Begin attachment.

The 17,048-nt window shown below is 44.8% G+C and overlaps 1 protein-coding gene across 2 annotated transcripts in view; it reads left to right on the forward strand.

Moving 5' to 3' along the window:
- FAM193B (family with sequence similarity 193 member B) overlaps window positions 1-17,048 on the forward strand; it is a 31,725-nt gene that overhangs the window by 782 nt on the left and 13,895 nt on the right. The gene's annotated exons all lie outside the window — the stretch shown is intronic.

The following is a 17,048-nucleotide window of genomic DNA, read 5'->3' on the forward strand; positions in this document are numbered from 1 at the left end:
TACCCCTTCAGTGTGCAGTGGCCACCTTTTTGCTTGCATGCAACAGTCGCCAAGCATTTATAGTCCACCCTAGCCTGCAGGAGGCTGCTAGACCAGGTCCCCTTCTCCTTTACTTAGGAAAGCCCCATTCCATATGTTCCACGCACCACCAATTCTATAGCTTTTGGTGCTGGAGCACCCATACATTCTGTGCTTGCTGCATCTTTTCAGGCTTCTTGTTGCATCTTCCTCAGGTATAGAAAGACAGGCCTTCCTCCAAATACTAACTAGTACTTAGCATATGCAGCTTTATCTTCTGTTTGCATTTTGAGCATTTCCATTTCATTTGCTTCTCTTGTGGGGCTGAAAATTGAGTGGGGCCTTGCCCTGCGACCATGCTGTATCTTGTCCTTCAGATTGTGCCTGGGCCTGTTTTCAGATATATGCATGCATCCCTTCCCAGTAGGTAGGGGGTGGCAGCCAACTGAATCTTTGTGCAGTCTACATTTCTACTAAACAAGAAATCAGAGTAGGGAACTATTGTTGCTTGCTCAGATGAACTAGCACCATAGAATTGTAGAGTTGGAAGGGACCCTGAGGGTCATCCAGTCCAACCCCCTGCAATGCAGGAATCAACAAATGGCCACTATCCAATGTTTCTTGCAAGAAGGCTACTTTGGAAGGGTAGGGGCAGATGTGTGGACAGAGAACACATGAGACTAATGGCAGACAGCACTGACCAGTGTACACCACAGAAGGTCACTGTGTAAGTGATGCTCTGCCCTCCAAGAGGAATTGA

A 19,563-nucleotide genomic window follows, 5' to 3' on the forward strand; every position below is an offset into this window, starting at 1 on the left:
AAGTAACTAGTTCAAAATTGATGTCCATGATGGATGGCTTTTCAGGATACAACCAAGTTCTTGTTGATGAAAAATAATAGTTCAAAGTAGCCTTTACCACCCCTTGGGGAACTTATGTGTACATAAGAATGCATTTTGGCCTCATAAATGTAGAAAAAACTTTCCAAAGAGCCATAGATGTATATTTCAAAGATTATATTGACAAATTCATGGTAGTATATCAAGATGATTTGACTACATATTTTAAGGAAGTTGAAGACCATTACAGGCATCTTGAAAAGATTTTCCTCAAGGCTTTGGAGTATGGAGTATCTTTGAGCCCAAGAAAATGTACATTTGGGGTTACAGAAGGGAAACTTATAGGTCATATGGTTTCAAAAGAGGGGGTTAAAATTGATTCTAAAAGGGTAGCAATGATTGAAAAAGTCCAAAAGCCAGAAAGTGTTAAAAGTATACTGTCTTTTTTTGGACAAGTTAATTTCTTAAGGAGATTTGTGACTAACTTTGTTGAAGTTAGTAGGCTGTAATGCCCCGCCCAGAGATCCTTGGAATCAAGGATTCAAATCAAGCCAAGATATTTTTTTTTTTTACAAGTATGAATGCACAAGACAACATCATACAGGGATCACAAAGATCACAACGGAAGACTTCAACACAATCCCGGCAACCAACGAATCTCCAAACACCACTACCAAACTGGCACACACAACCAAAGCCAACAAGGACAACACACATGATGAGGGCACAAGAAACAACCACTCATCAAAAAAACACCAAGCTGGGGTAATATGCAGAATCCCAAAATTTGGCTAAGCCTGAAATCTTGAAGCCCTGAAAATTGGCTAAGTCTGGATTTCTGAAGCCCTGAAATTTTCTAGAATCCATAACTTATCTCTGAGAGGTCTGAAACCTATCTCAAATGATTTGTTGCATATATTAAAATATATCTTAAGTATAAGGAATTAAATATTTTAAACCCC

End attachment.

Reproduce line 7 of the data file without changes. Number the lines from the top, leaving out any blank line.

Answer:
AAGTAACTAGTTCAAAATTGATGTCCATGATGGATGGCTTTTCAGGATACAACCAAGTTCTTGTTGATGAAAAATAATAGTTCAAAGTAGCCTTTACCACCCCTTGGGGAACTTATGTGTACATAAGAATGCATTTTGGCCTCATAAATGTAGAAAAAACTTTCCAAAGAGCCATAGATGTATATTTCAAAGATTATATTGACAAATTCATGGTAGTATATCAAGATGATTTGACTACATATTTTAAGGAAGTTGAAGACCATTACAGGCATCTTGAAAAGATTTTCCTCAAGGCTTTGGAGTATGGAGTATCTTTGAGCCCAAGAAAATGTACATTTGGGGTTACAGAAGGGAAACTTATAGGTCATATGGTTTCAAAAGAGGGGGTTAAAATTGATTCTAAAAGGGTAGCAATGATTGAAAAAGTCCAAAAGCCAGAAAGTGTTAAAAGTATACTGTCTTTTTTTGGACAAGTTAATTTCTTAAGGAGATTTGTGACTAACTTTGTTGAAGTTAGTAGGCTGTAATGCCCCGCCCAGAGATCCTTGGAATCAAGGATTCAAATCAAGCCAAGATATTTTTTTTTTTTACAAGTATGAATGCACAAGACAACATCATACAGGGATCACAAAGATCACAACGGAAGACTTCAACACAATCCCGGCAACCAACGAATCTCCAAACACCACTACCAAACTGGCACACACAACCAAAGCCAACAAGGACAACACACATGATGAGGGCACAAGAAACAACCACTCATCAAAAAAACACCAAGCTGGGGTAATATGCAGAATCCCAAAATTTGGCTAAGCCTGAAATCTTGAAGCCCTGAAAATTGGCTAAGTCTGGATTTCTGAAGCCCTGAAATTTTCTAGAATCCATAACTTATCTCTGAGAGGTCTGAAACCTATCTCAAATGATTTGTTGCATATATTAAAATATATCTTAAGTATAAGGAATTAAATATTTTAAACCCC